From the Washington Post comes news that the United States is once again considering an expansion of so-called “signature” strikes in Yemen, which in the past have been strictly limited. Signature strikes target groups of unknown individuals who have been identified, by surveillance, as militants or terrorists based on their activities or their location. But these signature strikes do not target specific, named individuals, whose identity has been confirmed and vetted by the Executive Branch’s program on targeted killings.
The issue isn’t new and last year Charlie Savage published an article in the Times about a legal dispute within the administration over the signature strikes. The Defense Department and CIA lawyers are in favor of authorizing them, while State Department lawyers have expressed grave concerns about them.
The legal issue stems, in part, from an uncertainty about how far we can extend the “armed conflict with al-Qaeda” as a legal rationale for engaging in these strikes. The targets in Yemen are part of the AQAP (al Qaeda in the Arabian Peninsula) and in Somalia are part of al-Shabab, neither of which are al-Qaeda proper in the Afghanistan-Pakistan sense of the name. Both of are best described as regional syndicates or affiliates of al Qaeda.
This is more than just a semantic issue. The question is whether the United States is engaged in an armed conflict with these groups, especially since each has parochial and local concerns – i.e. a civil war in Yemen and Somalia respectively. Both want to control their own territory and defeat a sitting government.
One legal solution (favored apparently by DoD and CIA) is to consider these groups as co-belligerents of al-Qaeda proper, thus making them subject to attack under the law of neutrality. The law of neutrality says that a state can be subject to attack in an international armed conflict with they refuse to declare their neutrality; their silence can be taken as evidence of their co-belligerency with the enemy. Did the United States ask, either formally or functionally, for a declaration of neutrality from these groups?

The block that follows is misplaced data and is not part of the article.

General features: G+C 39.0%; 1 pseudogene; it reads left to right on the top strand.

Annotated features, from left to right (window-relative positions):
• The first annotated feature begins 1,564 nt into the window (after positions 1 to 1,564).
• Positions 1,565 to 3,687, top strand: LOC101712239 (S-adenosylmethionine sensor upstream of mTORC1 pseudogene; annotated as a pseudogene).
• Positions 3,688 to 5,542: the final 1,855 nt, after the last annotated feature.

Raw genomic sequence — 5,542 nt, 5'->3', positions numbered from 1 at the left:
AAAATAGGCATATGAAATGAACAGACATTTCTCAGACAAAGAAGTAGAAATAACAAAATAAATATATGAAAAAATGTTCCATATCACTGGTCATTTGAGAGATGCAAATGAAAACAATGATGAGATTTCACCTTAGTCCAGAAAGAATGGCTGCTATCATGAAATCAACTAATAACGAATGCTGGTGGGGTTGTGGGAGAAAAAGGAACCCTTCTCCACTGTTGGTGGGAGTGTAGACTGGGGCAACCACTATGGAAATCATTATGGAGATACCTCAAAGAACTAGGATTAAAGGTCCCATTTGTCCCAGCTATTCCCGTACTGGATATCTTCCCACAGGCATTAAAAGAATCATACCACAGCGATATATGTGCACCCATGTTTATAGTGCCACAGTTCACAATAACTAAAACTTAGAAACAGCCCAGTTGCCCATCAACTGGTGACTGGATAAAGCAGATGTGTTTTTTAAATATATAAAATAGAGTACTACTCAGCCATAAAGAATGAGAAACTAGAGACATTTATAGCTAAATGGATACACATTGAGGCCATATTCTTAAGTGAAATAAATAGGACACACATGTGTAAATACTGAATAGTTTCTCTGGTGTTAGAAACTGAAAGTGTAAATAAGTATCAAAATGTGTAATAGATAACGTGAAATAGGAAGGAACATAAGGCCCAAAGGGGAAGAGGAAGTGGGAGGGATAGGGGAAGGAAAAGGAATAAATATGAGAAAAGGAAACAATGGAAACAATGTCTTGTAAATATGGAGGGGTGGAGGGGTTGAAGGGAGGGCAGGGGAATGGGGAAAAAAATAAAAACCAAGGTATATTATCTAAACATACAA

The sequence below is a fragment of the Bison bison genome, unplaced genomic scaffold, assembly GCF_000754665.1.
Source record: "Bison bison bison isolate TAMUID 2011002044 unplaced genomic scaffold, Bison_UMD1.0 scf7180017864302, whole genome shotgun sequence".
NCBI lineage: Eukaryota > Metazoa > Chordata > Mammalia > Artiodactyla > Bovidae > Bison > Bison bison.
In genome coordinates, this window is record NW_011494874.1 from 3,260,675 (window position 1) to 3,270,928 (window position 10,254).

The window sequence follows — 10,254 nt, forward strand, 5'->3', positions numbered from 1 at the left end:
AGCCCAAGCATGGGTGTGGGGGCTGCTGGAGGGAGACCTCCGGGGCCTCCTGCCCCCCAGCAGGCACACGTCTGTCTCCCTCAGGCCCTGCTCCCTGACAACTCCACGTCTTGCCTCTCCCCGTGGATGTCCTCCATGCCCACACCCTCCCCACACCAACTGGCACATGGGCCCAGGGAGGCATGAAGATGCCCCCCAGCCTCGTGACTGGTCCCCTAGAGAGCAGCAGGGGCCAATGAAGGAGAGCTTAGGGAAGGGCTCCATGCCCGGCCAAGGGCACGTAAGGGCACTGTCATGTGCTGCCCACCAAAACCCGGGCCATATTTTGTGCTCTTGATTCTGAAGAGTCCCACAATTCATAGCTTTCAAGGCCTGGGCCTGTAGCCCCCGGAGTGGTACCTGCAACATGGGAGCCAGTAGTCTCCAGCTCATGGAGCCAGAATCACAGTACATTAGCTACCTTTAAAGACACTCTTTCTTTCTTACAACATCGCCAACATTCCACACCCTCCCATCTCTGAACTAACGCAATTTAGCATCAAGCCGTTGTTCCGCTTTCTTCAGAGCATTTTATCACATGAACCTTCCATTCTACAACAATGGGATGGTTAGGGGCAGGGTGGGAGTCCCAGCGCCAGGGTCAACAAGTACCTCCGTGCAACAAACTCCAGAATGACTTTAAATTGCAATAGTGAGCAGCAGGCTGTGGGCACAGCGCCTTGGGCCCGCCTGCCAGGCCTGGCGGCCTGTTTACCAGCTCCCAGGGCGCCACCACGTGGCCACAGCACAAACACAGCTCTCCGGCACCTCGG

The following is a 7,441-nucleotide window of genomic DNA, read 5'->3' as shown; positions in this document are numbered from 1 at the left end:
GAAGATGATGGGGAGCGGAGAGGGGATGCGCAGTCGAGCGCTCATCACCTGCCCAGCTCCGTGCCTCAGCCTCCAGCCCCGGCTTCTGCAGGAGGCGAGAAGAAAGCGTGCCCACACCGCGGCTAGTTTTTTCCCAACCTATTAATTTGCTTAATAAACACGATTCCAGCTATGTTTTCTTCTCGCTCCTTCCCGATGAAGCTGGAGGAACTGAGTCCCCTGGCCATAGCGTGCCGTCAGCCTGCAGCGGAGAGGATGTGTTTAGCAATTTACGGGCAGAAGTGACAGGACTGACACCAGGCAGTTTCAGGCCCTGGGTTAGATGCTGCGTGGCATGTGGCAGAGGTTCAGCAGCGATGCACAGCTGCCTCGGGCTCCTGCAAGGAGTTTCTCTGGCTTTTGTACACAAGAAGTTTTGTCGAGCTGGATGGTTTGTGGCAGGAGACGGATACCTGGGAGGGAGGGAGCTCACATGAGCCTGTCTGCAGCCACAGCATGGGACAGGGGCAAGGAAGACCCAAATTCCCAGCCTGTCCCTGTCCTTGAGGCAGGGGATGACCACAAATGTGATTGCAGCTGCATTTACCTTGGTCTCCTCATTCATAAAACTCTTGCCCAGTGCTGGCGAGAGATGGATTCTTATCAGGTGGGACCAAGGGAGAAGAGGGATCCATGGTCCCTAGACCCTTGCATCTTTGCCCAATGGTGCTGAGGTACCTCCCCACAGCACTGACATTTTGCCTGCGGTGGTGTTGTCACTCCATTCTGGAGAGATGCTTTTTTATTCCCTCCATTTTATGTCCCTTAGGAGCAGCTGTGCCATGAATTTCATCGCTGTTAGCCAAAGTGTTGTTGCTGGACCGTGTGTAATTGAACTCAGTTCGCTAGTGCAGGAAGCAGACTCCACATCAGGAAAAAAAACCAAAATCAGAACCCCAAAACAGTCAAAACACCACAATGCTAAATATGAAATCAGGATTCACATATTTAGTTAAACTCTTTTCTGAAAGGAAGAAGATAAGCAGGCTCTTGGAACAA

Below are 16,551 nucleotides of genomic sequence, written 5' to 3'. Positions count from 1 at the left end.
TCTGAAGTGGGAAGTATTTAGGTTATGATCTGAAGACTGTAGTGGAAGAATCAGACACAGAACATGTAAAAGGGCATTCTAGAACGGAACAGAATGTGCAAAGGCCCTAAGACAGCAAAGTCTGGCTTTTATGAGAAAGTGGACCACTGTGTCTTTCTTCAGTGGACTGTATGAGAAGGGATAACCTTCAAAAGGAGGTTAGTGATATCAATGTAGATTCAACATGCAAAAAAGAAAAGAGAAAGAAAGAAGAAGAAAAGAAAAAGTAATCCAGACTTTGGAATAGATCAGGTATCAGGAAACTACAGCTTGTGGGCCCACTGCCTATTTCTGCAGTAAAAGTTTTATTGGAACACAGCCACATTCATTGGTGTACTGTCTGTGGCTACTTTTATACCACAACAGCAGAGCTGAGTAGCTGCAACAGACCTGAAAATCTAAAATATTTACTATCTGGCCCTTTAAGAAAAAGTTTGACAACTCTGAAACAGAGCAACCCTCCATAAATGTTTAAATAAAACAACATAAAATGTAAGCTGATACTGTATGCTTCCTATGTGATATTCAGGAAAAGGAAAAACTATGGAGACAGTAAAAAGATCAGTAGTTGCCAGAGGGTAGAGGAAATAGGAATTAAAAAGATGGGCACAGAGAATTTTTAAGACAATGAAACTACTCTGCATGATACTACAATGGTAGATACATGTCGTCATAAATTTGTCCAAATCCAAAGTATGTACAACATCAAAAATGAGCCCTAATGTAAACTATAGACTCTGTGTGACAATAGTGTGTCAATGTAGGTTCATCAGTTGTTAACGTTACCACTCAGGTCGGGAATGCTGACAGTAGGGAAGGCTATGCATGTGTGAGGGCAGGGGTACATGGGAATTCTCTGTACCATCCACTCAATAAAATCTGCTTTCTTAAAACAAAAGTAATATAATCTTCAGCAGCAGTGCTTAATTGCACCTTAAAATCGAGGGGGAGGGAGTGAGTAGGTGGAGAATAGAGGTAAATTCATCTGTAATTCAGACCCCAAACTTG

There is another related issue, which turns on an irony. Some philosophers object to TKs because they pick up specific individuals, something that makes them seem more like assassinations. Signature strikes move away from this model, in the sense that the drone operators have no idea who exactly these individuals are, except a vague determination that they are combatants or civilians exercising a “continuous combat function” – i.e. foot soldiers in an organized armed group.
This resolves one potential difficulty but causes another. The targets are no longer named individuals; the attacks are no longer targeted, nor are they assassinations per se. And so the due process problems would appear to be correspondingly less relevant to this situation. We ordinarily do not couch the victims of large-scale strategic bombing campaigns as having a due process protection that has been violated.
The irony, of course, is that the government could avoid one element of the legal controversy surrounding TKs by deciding to kill more individuals (with greater uncertainty about the threat they pose) rather than less, or just one. This would not seem to be what the critics had in mind.
All of this might be evidence that the “named” aspect of individual TKs, and the precision by which they are carried out, should not be considered a defect, but rather a virtue.